* Manure fertilizer increases antibiotic resistance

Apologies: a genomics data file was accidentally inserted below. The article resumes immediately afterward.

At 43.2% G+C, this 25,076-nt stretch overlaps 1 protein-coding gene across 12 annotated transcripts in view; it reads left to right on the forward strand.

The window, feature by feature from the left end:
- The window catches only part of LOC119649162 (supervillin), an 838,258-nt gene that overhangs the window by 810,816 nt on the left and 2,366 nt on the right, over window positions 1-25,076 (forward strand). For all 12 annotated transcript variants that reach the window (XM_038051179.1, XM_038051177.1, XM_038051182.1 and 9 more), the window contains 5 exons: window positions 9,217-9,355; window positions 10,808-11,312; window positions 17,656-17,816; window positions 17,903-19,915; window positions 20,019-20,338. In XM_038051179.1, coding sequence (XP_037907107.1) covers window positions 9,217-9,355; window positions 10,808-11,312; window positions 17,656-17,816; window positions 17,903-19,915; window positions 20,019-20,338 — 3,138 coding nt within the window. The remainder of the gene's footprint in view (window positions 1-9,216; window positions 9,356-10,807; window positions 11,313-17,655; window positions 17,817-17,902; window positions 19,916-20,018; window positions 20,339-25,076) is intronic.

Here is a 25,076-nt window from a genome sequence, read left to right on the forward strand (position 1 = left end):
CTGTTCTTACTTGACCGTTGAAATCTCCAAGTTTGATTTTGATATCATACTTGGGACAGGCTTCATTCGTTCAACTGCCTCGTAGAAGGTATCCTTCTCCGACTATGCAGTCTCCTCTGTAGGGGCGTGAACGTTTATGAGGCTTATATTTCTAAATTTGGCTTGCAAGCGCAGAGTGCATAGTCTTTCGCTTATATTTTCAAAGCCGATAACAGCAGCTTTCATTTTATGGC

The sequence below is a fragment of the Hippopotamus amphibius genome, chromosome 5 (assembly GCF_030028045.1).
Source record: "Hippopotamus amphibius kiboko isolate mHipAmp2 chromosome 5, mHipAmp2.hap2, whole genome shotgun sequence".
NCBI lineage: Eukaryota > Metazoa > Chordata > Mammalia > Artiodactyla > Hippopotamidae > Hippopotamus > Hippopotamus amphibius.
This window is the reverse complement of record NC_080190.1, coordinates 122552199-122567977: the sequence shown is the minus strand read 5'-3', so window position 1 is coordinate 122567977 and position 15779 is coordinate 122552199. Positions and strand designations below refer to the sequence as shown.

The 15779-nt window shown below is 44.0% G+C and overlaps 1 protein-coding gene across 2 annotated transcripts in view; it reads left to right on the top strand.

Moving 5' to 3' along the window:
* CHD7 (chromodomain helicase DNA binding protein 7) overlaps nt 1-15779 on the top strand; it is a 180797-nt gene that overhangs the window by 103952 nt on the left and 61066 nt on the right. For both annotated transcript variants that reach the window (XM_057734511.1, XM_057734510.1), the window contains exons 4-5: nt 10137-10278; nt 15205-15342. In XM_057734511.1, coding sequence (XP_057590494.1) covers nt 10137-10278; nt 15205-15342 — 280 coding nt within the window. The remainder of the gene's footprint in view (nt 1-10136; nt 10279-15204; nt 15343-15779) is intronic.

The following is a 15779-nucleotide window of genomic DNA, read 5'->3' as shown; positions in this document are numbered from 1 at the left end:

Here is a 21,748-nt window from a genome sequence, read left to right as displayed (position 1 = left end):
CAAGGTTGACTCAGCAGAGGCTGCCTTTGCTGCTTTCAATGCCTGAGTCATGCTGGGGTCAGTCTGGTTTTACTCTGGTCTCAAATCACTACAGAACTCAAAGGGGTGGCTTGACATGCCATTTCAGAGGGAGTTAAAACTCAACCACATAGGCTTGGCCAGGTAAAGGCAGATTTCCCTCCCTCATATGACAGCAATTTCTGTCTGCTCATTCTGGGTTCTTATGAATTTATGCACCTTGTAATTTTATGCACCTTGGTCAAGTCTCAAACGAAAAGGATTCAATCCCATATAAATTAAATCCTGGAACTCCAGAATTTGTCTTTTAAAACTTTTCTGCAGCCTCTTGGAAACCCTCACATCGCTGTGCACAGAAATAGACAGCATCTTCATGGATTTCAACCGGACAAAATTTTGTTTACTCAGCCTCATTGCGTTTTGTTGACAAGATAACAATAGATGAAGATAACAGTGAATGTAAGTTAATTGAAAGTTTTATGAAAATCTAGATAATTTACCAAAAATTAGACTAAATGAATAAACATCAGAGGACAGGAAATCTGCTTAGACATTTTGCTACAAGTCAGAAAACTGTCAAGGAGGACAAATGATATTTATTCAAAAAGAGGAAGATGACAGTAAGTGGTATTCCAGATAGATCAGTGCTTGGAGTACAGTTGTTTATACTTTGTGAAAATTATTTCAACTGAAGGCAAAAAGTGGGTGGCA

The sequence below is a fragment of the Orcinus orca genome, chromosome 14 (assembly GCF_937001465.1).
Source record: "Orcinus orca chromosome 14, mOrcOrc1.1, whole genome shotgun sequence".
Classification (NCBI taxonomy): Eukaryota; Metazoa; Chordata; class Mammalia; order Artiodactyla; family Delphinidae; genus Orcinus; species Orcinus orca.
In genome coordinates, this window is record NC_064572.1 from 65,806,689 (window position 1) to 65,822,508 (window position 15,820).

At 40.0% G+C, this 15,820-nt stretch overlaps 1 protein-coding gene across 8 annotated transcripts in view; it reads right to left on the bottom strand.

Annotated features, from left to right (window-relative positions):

Pseudomonas bacteria in soil benefit from manure fertilizer treatments. Treating dairy cows and other farm animals with antibiotics and then laying their manure in soil can cause the bacteria in the dirt to grow resistant to the drugs. But a study now suggests that the manure itself could be contributing to resistance, even when it comes from cows that are free of antibiotics. The mechanism at work is not yet clear, but the finding — published on 6 October in Proceedings of the National Academy of Sciences — suggests a complex link between antibiotic use in agriculture and resistance in human pathogens. Many bacteria in the environment naturally carry antibiotic-resistance genes, probably as defence against the antibiotics produced by some soil fungi and bacteria. Laboratory-made versions of these antibiotics are used to treat infection in humans and animals, and to promote growth in livestock. Because manure itself is known to change the composition of bacterial communities in soil, a team led by microbiologist Jo Handelsman, then at Yale University in New Haven, Connecticut, decided to examine whether it also affects drug resistance. The team treated soil samples with either a nitrogen-based fertilizer or with manure from cows that had never been fed antibiotics. The researchers examined soil bacteria sampled before and after the treatment, searching for genes that encode enzymes called β-lactamases, which break down a class of antibiotic that includes penicillin. Two weeks after treatment, the soil spread with manure contained significantly higher numbers of bacteria producing β-lactamases than did soil treated with only the nitrogen-based fertilizer. By tracing genetic markers in the resistant bacteria, the researchers found that these bacteria came from the soil rather than from the manure, suggesting that the manure treatment had helped these natural bacteria to grow by feeding them or eliminating their competitors. The manure was particularly beneficial for Pseudomonas species, which are common in human infections. But it is unclear how manure creates a better environment for antibiotic-resistant bacteria. Handelsman — now associate director for science at the White House Office of Science and Technology Policy — and her colleagues suggest that certain nutrients or heavy metals in the manure could be responsible, because bacteria with β-lactamases are also more likely to be resistant to metals. The authors say that they plan to test this in the future.  Nature  Original web page at Nature